Military News

Monday, September 23, 2013

Air Combat Command takes delivery of latest life-saving aircraf

by Staff SGt. Candice C. Page
ACC/PAI


9/23/2013 - LANGLEY AFB, Va. -- Air Combat Command received the latest E-11A aircraft equipped with the Battlefield Airborne Communications Node, or BACN, Sept. 18 before it joined the rest of the fleet at a deployed location in Afghanistan.

The additional aircraft will increase communication coverage for ground troops in forward-deployed locations, said Lt. Col. Eric Moses, ACC deputy chief Tactical Data Links Enterprise.

Air Force and joint warfighters use the BACN-equipped aircraft to communicate over rugged terrain using multiple radios and waveforms to maintain situational awareness and call in assistance.

BACN bridges communication gaps between ground troops and airborne support beyond the capabilities they would normally have on the battlefield with just their traditional communication equipment, said Col. Jim Wildes, ACC chief Tactical Data Links Enterprise.

"That extra communication can make a difference between life and death when you are talking about airborne support for the ground forces engaged with the enemy," Moses said.

The system currently operates on two platforms: the E-11A, a modified Bombardier business jet and the EQ-4B, a Global Hawk Block 20 remotely piloted aircraft.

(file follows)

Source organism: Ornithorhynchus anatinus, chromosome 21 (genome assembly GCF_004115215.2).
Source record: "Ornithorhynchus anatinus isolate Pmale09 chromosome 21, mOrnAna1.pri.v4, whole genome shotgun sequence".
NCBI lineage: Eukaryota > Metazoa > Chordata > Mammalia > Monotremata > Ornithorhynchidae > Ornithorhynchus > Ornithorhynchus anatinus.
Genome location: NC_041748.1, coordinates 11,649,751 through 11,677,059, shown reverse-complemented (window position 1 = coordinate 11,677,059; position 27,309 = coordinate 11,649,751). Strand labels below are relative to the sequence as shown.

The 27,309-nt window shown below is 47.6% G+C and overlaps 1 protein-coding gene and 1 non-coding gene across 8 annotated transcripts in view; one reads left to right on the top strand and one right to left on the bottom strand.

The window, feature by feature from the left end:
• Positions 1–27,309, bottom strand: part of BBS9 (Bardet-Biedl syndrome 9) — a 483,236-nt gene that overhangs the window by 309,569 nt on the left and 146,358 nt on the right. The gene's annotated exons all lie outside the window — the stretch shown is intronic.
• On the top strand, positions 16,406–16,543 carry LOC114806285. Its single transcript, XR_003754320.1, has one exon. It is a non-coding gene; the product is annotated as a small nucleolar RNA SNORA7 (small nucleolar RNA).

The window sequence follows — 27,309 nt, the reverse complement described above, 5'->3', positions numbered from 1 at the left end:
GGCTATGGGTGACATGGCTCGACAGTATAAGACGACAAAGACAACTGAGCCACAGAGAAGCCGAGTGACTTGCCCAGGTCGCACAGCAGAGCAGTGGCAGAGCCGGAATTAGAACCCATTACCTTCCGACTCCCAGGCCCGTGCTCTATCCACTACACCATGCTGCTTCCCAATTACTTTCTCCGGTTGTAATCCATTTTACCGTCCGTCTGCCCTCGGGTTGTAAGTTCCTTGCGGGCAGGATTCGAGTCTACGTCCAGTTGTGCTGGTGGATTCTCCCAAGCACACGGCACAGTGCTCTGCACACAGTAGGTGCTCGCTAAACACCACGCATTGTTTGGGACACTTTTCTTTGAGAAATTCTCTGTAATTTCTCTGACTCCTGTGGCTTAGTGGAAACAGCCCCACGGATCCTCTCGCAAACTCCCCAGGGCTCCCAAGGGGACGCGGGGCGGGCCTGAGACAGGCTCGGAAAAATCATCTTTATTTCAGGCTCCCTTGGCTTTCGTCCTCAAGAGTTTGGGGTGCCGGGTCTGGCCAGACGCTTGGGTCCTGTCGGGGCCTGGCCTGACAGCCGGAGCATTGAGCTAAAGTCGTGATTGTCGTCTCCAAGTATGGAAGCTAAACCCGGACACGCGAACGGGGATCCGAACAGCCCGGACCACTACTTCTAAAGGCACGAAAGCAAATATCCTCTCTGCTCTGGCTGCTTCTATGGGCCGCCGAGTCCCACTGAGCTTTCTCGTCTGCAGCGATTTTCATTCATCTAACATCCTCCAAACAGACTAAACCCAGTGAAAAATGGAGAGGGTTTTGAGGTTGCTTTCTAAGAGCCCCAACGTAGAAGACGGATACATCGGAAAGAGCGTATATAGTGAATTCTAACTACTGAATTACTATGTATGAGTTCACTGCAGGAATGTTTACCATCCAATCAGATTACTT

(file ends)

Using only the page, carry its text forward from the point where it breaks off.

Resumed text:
The program began in 2006 during a Joint Expeditionary Force Exercise to meet challenges associated with operating in rugged terrain for forces with limited communications. In 2009, it became a Joint Urgent Operations Need, program in support of Operation Enduring Freedom, Afghanistan.

"The BACN team has received many reports from the theater crediting the BACN for helping save lives," Moses said.

"The Army and the Air Force love this airplane in Afghanistan; it helps get rapid support to any critical situation on the ground," said Wildes. "When you have a possibility of troops dying within seconds and no way to communicate the location, units are now able to communicate their location in a matter of seconds to the E-11A and pull in support for either air-to-ground strikes or ground-to-ground strikes."

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